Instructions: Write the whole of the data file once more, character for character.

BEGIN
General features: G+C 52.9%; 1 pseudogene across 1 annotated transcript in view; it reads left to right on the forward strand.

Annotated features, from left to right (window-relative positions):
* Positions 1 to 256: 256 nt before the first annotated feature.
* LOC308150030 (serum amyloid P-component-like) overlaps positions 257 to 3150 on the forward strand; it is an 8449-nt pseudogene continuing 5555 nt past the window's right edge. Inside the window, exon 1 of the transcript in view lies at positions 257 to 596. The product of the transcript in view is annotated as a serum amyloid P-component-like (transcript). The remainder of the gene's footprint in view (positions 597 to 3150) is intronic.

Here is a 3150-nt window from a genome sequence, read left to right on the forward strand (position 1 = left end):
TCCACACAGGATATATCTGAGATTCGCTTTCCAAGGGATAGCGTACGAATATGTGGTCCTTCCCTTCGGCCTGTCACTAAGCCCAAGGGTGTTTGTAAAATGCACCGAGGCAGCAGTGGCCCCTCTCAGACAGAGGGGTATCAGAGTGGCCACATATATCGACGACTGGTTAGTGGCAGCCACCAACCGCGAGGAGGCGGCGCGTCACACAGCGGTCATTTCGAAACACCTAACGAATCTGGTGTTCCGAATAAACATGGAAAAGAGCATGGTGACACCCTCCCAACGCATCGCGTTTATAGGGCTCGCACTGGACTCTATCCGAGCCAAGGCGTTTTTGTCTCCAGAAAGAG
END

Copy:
General features: G+C 52.9%; 1 pseudogene across 1 annotated transcript in view; it reads left to right on the forward strand.

Annotated features, from left to right (window-relative positions):
* Positions 1 to 256: 256 nt before the first annotated feature.
* LOC308150030 (serum amyloid P-component-like) overlaps positions 257 to 3150 on the forward strand; it is an 8449-nt pseudogene continuing 5555 nt past the window's right edge. Inside the window, exon 1 of the transcript in view lies at positions 257 to 596. The product of the transcript in view is annotated as a serum amyloid P-component-like (transcript). The remainder of the gene's footprint in view (positions 597 to 3150) is intronic.

Here is a 3150-nt window from a genome sequence, read left to right on the forward strand (position 1 = left end):
TCCACACAGGATATATCTGAGATTCGCTTTCCAAGGGATAGCGTACGAATATGTGGTCCTTCCCTTCGGCCTGTCACTAAGCCCAAGGGTGTTTGTAAAATGCACCGAGGCAGCAGTGGCCCCTCTCAGACAGAGGGGTATCAGAGTGGCCACATATATCGACGACTGGTTAGTGGCAGCCACCAACCGCGAGGAGGCGGCGCGTCACACAGCGGTCATTTCGAAACACCTAACGAATCTGGTGTTCCGAATAAACATGGAAAAGAGCATGGTGACACCCTCCCAACGCATCGCGTTTATAGGGCTCGCACTGGACTCTATCCGAGCCAAGGCGTTTTTGTCTCCAGAAAGAG